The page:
For the first time in his life, U-T challenged for a singles title in Dragon Gate. He briefly held the Open the Triangle Gate title with T-Hawk and Eita five years ago, and since then, U-T has been without gold. He’s spent tons of time on the shelf with injuries, has attempted multiple haircuts, and has even adopted a new in-ring style in this five year stretch, but even after falling to Yokosuka in this match, it became clear to everyone that U-T has the talent to hold a title in Dragon Gate one day.

I was so excited for this match coming in because not only does Susumu always seem to deliver in big matches on big shows, but after years of being one of my least favorite wrestlers on the roster, U-T has become my actual favorite wrestler in 2019 Dragon Gate. He ditched the goofy hair, he adopted a llave-influenced style, similar to what was taught in the Toryumon 2000 Project, and he’s been able to stay healthy now for over a year. U-T has done it all right this year, he just wasn’t good enough on this night to dethrone Yokosuka.

Early on in the match as the two were brawling on the outside, Yokosuka attempted to lariat U-T, which would’ve sandwiched the challenger in between Susumu’s arm and a metal post that was there for the cage match later in the evening. Instead, U-T ducked, and Susumu’s arm collided with the post, setting up the rest of the match.

U-T focused his efforts on that arm. It was brilliant. He lured Yokosuka into an attacking position, ducked when the champion wasn’t expecting him to, and then continued his offensive onslaught of submissions and fast-paced grappling from there. The more U-T locked in his Beinllave submission, the greater I thought his chances were of winning the belt. I really thought he was going to grind Susumu into the ground with that submission until he had nothing yet, because with U-T, it’s not the knockout punch that you have to worry about, it’s the fact that U-T could go round-after-round, all night long.

Yokosuka eventually crawled out of his last Beinllave, walloped a bloody U-T with Jumbo no Kachi’s, and then planted him with the Yokosuka Cutter. An emphatic victory that raised Yokosuka’s profile, as well as U-T’s. Everything about this match worked. I loved it to death. It’s rare that a match meets your lofty expectations, yet that’s exactly what this match did. ****1/4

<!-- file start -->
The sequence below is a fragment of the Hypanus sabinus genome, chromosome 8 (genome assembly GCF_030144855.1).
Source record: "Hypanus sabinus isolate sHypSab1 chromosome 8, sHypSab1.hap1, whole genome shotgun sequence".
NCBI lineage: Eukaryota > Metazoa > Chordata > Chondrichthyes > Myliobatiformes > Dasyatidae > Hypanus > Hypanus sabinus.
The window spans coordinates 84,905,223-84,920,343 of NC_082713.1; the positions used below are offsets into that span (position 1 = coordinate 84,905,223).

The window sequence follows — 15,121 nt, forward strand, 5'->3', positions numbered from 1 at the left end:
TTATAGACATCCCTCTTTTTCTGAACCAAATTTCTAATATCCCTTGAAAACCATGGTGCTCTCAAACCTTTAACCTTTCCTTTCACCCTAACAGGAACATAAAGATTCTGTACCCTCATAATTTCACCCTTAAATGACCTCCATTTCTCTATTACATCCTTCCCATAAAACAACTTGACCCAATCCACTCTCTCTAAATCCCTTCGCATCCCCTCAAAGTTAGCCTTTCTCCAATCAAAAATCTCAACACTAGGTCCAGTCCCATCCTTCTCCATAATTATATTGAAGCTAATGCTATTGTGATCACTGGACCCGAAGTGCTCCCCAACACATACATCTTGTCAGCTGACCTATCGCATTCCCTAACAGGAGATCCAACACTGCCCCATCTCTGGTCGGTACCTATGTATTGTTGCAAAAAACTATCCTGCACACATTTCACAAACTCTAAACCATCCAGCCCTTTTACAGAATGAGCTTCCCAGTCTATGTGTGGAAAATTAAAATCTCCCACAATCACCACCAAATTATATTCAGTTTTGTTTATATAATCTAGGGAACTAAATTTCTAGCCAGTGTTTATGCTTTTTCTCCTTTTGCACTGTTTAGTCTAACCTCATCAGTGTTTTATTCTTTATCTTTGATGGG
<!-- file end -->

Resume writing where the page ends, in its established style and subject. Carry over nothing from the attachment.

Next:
Despite all of the progress they’ve made this calendar year, Mochizuki Dojo still has a long way to go. Hyo Watanabe and Kota Minoura did their damndest to upset the dominant R.E.D. trio, but there efforts were all for not. If it wasn’t for Masaaki Mochizuki, this match would’ve been even shorter. Still, for such a short title match, they managed to pack in tons of action with plenty of heat. It just so happens that Hyo Watanabe is incapable of kicking out of Kazma Sakamoto’s Package Piledriver, and understandably so.

Watanabe has struggled for years to get to this position. His peers like Ben-K and Shun Skywalker have blown by him in terms of progression and success, and now he’s struggling to stay afloat with guys like Yuki Yoshioka and his partner in crime tonight, Kota Minoura, delivering the goods on a regular basis. Watanabe has had a lot of false starts in his career. There have been many nights when it seems like Watanabe has finally put it together, and his push is going to happen, only for him to reset and slink back down the card.

This match was the best he’s ever looked. I don’t think Watanabe is ever going to fully avoid occasional opening match status, but he has a chance to escape the aura of an opening match guy after this. He took a huge beating from R.E.D., or really rather Yoshida and Sakamoto, as I have absolutely no recollection of Yasushi Kanda even being in this match. Watanabe was eventually able to muster the strength to get Mochizuki in with a hot tag, and from there, for a brief period, Mochizuki Dojo looked like a well-oiled unit.

Their machine faltered, however. Even after managing to get Yoshida off of his feet a few times, the kids lacked the power to do any real damage. They spent so much energy attempting moves on Yoshida, that they wore themselves down. This all led to Sakamoto’s Package Piledriver, which was all she wrote for the Mochizuki-led trios team. ***3/4